Our Collection

Good Morning Kandahar

Top of page

“My country fights a war in my father’s country. And I look on with a growing sense of confusion.” So Ariel Nasr begins his powerful new documentary, Good Morning Kandahar, which gives poignant voice to the dilemmas felt by thousands of young Afghans around the world – many in surprising places – as they grapple with events in their homeland.

Good Morning Kandahar introduces us to young men and women torn between a deep desire to help Afghanistan and fear that things will never change. Some are enthusiastic. There’s ‘Dewa’, who broadcasts pop songs, recipes and beauty tips to Kandahar on RANA-FM. And Yahseer. who enjoys the freedom of Canada’s nightlife, but by day broadcasts to tradition-bound Kandahar – mostly good news, plus warnings to keep back from NATO convoys.

The film grows darker when we meet Najia, who grieves in exile for her country. A refugee, she was once a broadcaster at a women’s station in Afghanistan – until a death threat forced her to flee. Meanwhile, at a NATO training camp in Alberta – complete with a re-creation of an Afghan landscape – role-players wear fake Taliban beards and enthuse about riding in tanks. Here we also find Sharif, a young translator haunted by the wars he witnessed – and upset by Afghan friends who call him a traitor for helping the Canadian military.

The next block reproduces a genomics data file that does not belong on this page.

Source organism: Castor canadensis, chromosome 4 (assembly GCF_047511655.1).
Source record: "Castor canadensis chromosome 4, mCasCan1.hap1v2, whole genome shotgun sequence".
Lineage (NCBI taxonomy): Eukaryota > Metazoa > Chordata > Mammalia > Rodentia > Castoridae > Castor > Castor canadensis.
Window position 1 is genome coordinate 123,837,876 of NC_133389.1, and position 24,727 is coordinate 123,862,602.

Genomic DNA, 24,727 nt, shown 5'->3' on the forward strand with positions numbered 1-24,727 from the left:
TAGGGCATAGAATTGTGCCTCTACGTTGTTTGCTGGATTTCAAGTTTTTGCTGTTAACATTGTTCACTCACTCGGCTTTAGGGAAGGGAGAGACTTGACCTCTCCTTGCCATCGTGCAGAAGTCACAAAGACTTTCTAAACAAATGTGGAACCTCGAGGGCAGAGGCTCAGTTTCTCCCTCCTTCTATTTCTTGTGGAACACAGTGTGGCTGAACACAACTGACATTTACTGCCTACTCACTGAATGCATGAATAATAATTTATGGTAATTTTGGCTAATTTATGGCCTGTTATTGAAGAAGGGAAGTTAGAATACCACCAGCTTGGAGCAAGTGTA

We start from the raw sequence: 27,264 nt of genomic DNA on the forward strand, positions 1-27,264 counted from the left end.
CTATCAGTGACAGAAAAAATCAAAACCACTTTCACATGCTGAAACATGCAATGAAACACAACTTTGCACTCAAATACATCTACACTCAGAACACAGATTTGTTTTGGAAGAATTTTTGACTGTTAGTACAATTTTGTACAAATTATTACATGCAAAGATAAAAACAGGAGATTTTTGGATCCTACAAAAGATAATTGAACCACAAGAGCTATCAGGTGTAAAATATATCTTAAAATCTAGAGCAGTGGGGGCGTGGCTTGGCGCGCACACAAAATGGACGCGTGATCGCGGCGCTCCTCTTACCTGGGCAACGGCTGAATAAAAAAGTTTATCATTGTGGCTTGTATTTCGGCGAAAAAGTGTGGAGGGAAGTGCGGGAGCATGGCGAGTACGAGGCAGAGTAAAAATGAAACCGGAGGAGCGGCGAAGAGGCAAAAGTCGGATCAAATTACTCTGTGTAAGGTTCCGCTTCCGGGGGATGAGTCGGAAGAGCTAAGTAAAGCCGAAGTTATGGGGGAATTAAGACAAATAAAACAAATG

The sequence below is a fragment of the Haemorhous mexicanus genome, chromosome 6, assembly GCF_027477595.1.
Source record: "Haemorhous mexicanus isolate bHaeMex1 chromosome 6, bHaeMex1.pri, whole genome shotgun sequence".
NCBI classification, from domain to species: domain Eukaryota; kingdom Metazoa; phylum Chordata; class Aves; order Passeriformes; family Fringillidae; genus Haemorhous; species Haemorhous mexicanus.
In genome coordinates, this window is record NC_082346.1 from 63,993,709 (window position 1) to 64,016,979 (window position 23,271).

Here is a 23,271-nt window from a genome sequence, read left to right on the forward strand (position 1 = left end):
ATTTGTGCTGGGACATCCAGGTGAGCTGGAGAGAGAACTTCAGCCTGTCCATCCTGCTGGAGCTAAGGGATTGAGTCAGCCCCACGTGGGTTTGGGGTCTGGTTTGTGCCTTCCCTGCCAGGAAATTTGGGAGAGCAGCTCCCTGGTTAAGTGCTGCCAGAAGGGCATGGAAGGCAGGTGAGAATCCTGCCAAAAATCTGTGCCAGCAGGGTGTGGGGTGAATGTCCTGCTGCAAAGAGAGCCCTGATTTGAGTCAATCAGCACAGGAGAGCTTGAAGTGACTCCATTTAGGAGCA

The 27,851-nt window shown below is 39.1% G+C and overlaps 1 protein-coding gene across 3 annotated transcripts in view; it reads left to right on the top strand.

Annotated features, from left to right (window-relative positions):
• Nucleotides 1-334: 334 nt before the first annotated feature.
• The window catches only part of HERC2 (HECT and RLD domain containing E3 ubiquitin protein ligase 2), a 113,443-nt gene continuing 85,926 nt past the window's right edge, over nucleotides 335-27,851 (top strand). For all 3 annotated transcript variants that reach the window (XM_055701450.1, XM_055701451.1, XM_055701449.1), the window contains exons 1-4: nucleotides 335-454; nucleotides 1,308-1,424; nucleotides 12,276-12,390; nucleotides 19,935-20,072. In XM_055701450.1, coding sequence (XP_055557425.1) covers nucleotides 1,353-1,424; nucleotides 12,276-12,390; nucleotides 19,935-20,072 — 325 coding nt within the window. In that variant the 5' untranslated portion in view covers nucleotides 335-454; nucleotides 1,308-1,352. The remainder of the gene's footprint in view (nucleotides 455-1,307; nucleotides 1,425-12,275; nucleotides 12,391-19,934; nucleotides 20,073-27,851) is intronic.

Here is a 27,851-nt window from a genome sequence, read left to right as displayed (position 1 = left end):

Amidst all the conflicting opinions, Nasr decides to see for himself. He travels to Afghanistan, where he learns many feel that NATO is just another invader, finds little improvement in life, and comes to think that Canada’s mission is failing.

Good Morning Kandahar is a moving and rich film that brings a badly needed personal perspective to a painful controversy.

Good Morning Kandahar was produced as part of the Reel Diversity Competition for emerging filmmakers of colour. Reel Diversity is a National Film Board of Canada initiative in partnership with CBC Newsworld.

2008, 50 min 51 s

Top of page

Best Original Score
FIN: Atlantic International Film Festival
September 11 to 20 2008, Halifax - Canada

Top of page